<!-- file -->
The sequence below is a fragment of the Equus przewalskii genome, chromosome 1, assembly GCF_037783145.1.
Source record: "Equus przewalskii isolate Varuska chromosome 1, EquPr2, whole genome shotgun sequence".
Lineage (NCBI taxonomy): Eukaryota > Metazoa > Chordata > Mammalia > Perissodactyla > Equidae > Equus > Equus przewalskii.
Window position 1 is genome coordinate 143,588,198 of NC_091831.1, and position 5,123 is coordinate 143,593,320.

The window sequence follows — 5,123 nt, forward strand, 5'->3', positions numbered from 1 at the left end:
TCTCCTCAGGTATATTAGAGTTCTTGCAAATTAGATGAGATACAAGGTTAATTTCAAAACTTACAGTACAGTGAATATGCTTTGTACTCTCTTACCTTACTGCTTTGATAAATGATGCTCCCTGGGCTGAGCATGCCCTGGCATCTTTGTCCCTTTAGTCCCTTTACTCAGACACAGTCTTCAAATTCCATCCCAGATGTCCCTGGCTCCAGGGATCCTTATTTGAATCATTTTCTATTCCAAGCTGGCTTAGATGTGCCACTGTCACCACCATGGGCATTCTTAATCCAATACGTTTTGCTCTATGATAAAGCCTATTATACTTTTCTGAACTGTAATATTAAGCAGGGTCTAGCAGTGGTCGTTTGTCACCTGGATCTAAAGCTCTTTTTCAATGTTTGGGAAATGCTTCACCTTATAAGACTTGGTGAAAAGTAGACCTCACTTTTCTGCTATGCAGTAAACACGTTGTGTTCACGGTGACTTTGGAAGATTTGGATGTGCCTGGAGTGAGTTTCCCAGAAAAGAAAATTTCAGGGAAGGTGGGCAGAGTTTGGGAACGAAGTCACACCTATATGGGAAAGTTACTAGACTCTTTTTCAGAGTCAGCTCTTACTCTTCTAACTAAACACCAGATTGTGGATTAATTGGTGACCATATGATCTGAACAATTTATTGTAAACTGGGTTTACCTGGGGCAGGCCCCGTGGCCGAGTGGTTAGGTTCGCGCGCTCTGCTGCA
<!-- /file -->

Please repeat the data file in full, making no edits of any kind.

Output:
The sequence below is a fragment of the Equus przewalskii genome, chromosome 1, assembly GCF_037783145.1.
Source record: "Equus przewalskii isolate Varuska chromosome 1, EquPr2, whole genome shotgun sequence".
Lineage (NCBI taxonomy): Eukaryota > Metazoa > Chordata > Mammalia > Perissodactyla > Equidae > Equus > Equus przewalskii.
Window position 1 is genome coordinate 143,588,198 of NC_091831.1, and position 5,123 is coordinate 143,593,320.

The window sequence follows — 5,123 nt, forward strand, 5'->3', positions numbered from 1 at the left end:
TCTCCTCAGGTATATTAGAGTTCTTGCAAATTAGATGAGATACAAGGTTAATTTCAAAACTTACAGTACAGTGAATATGCTTTGTACTCTCTTACCTTACTGCTTTGATAAATGATGCTCCCTGGGCTGAGCATGCCCTGGCATCTTTGTCCCTTTAGTCCCTTTACTCAGACACAGTCTTCAAATTCCATCCCAGATGTCCCTGGCTCCAGGGATCCTTATTTGAATCATTTTCTATTCCAAGCTGGCTTAGATGTGCCACTGTCACCACCATGGGCATTCTTAATCCAATACGTTTTGCTCTATGATAAAGCCTATTATACTTTTCTGAACTGTAATATTAAGCAGGGTCTAGCAGTGGTCGTTTGTCACCTGGATCTAAAGCTCTTTTTCAATGTTTGGGAAATGCTTCACCTTATAAGACTTGGTGAAAAGTAGACCTCACTTTTCTGCTATGCAGTAAACACGTTGTGTTCACGGTGACTTTGGAAGATTTGGATGTGCCTGGAGTGAGTTTCCCAGAAAAGAAAATTTCAGGGAAGGTGGGCAGAGTTTGGGAACGAAGTCACACCTATATGGGAAAGTTACTAGACTCTTTTTCAGAGTCAGCTCTTACTCTTCTAACTAAACACCAGATTGTGGATTAATTGGTGACCATATGATCTGAACAATTTATTGTAAACTGGGTTTACCTGGGGCAGGCCCCGTGGCCGAGTGGTTAGGTTCGCGCGCTCTGCTGCA